The ballot measure will ask Californians to amend the state constitution to ban same-sex marriages in the wake of a state Supreme Court ruling last month allowing the civil unions to proceed. The new measure would trump the high court's ruling, The San Francisco Chronicle reported Tuesday.
Gay rights supporters said they will work hard to defeat the measure, which was officially placed on the Nov. 4 ballot Monday by California Secretary of State Debra Brown.
"We're not surprised by this at all and have been getting ready to run a very aggressive campaign," Steve Smith, a consultant to the Equality for All effort, told the newspaper. "This (initiative) asks California voters to take away a fundamental right from same-sex couples, and we don't believe they are willing to do that."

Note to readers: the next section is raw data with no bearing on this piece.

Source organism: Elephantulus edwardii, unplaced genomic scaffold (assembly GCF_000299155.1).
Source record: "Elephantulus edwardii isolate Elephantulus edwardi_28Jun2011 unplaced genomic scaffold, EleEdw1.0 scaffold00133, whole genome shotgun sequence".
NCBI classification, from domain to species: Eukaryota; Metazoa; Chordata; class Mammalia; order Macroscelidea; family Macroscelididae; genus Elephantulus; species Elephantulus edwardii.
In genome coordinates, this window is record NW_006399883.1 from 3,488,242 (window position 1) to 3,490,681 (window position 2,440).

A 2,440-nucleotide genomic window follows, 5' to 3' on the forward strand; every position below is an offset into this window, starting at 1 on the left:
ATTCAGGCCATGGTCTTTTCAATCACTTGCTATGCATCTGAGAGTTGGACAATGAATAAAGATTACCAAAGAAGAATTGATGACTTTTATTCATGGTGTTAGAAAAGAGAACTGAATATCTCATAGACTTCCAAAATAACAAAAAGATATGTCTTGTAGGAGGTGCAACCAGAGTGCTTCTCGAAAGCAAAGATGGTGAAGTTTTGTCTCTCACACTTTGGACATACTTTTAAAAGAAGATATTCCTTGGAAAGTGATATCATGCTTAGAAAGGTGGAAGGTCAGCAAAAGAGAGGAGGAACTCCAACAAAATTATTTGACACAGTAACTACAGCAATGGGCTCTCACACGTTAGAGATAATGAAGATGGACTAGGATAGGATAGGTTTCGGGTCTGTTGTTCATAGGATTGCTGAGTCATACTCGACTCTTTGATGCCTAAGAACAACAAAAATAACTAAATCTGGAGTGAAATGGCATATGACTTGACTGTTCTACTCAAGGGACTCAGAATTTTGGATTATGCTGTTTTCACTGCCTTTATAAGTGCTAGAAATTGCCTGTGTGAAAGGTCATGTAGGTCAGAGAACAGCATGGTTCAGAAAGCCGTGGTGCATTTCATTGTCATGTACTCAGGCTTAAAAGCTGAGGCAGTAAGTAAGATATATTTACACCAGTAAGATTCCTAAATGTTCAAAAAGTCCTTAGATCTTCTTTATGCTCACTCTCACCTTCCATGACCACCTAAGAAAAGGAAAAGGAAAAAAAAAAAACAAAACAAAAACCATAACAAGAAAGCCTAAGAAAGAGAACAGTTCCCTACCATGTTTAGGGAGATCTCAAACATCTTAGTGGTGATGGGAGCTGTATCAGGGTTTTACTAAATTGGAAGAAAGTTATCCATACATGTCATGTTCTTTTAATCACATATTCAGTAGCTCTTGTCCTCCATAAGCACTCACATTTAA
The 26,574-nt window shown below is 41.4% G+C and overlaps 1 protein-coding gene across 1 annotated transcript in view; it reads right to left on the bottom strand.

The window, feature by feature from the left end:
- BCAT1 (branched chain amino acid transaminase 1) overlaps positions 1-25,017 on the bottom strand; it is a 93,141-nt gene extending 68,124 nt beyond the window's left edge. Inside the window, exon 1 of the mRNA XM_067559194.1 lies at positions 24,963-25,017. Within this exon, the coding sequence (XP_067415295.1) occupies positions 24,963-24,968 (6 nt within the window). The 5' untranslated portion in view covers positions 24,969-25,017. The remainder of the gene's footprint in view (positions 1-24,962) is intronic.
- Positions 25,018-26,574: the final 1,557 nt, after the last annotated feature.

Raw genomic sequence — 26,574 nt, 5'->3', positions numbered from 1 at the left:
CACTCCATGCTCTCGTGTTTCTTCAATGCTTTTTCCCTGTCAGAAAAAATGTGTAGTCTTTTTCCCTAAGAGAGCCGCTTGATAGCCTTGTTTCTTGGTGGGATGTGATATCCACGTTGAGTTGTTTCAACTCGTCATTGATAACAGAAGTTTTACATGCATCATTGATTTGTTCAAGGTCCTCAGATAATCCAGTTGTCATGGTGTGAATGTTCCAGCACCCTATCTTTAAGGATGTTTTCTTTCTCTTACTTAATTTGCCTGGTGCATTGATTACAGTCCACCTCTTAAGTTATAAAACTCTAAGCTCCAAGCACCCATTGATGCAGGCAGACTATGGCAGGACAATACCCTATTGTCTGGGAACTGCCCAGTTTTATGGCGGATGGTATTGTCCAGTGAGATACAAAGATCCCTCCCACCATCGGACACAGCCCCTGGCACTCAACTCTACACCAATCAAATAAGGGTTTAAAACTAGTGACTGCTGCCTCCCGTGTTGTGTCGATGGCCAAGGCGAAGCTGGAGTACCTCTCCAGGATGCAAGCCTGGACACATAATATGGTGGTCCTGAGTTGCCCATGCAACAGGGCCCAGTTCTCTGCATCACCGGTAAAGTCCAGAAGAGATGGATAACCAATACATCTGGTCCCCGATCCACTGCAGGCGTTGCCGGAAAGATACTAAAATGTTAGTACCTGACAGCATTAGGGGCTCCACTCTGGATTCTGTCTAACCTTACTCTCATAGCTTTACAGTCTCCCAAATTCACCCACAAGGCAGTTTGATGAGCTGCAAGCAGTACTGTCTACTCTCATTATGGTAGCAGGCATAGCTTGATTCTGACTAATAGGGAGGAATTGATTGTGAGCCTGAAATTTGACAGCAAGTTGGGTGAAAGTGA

But there will be significant support for it, as well. The petition to put the constitutional measure on the ballot had 1.1 million signatures, and Proposition 22, a referendum opposing same-sex marriage that was struck down by the high court, passed with 61 percent of the vote.